More than 1000 community members in Hargeisa, Somaliland have committed to work towards advocating for the total abandonment of female genital mutilation (FGM) in the region. The community members made the commitment after IRADA, a local non-governmental organisation, carried out a community outreach event on May 15, 2017 at Sheikh Nur Camp for internally displaced persons (IDPs) in Hargeisa. UNFPA Somalia provides IRADA with technical and financial support.
FGM is defined as procedures involving partial or total removal of female genitalia or other injury to female genital organs. In Somalia, 98 percent of the female population has undergone FGM and many have suffered severe adverse effects physically, mentally and psychosocially following the procedure.
The community event focused on community empowerment on the negative consequences of FGM and the importance of supporting total abandonment of the harmful practice in Somaliland.
IRADA executive director Mr. Taissir Ahmed Omar said during the event that FGM is a harmful traditional practice that has been practised for long in Somaliland despite its negative consequences
“FGM has deprived many girls of good health and dignity. We need stop this harmful practice for good,” said Mr. Omar.
Traditional drama and narrations were performed by the New Circus Somaliland, a group of traditional dancers, who facilitated the awareness through a live concert and clearly articulated the medical and social consequences of FGM.
UNFPA Somalia Youth and Gender Specialist Mr. Ahmed Abdi Jama said after the event that many participants were able to understand that FGM is a bad practice and that many supported the crusade for total abandonment of the practice.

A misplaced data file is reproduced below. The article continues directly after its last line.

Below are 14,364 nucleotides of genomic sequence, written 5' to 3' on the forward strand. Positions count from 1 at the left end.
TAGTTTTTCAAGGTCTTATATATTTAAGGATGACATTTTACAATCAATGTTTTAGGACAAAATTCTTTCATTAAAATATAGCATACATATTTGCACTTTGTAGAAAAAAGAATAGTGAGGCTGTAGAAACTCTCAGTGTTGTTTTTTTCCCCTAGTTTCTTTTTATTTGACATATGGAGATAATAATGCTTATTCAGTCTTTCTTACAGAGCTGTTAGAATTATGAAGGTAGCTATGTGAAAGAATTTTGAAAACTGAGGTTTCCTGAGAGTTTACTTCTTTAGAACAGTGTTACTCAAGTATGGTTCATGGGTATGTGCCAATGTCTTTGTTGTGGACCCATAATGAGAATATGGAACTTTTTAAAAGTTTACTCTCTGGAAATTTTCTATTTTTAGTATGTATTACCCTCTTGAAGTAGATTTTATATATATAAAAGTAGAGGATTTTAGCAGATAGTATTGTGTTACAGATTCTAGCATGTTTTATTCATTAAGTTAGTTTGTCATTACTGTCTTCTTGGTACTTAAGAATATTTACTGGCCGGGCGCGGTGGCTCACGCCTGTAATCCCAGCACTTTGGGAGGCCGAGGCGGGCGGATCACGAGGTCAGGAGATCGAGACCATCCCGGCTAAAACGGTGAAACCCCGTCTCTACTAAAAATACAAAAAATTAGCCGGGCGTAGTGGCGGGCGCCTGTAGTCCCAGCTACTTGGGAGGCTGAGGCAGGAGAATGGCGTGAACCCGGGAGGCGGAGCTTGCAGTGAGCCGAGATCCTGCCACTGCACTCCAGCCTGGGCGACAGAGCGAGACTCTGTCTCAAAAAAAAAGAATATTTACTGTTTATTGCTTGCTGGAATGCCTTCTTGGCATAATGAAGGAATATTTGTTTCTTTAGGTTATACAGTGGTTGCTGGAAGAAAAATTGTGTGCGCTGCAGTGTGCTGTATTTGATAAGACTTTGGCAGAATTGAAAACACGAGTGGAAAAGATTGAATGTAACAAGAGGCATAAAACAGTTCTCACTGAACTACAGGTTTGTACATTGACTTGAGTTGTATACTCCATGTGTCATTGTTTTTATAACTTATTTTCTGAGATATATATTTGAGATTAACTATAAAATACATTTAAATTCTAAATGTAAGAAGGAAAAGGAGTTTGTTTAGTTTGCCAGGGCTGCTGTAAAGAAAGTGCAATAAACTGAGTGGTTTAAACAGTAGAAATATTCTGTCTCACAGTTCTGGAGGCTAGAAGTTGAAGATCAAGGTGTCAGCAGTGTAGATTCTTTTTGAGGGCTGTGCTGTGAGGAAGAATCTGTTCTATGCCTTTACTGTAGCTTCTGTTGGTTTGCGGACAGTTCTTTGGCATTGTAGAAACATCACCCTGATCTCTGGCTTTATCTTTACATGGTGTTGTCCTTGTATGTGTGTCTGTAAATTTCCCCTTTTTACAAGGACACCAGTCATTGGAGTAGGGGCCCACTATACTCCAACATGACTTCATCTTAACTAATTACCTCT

“One community representative declared that people in Hargeisa were committed to take any necessary actions towards the elimination of the harmful practice which, they said, is a violation of human rights,” said Mr. Jama.
Sheikh Nur IDP Centre is one of the areas where IRADA and UNFPA Somalia carry out an FGM programme aiming at the declaration for the total abandonment of FGM. Community focal points including traditional elders, religious leaders and women groups from the camp have since been trained on advocating for the total abandonment of FGM.
Female genital mutilation (FGM) is a practice that involves altering or injuring the female genitalia for non-medical reasons, and it is internationally recognized as a human rights violation. Globally, it is estimated that 200 million girls and women alive today have undergone some form of FGM. Although FGM in declining in the majority of countries where it is prevalent, most of these are also experiencing a high rate of population growth – meaning that the number of girls who undergo FGM will continue to grow if efforts are not significantly scaled up.
To promote the abandonment of FGM, coordinated and systematic efforts are needed, and they must engage whole communities and focus on human rights and gender equality. They must also address the sexual and reproductive health needs of women and girls who suffer from its consequences.
UNFPA, jointly with UNICEF, leads the largest global programme to accelerate the abandonment of FGM. The programme currently focuses on 17 African countries and also supports regional and global initiatives.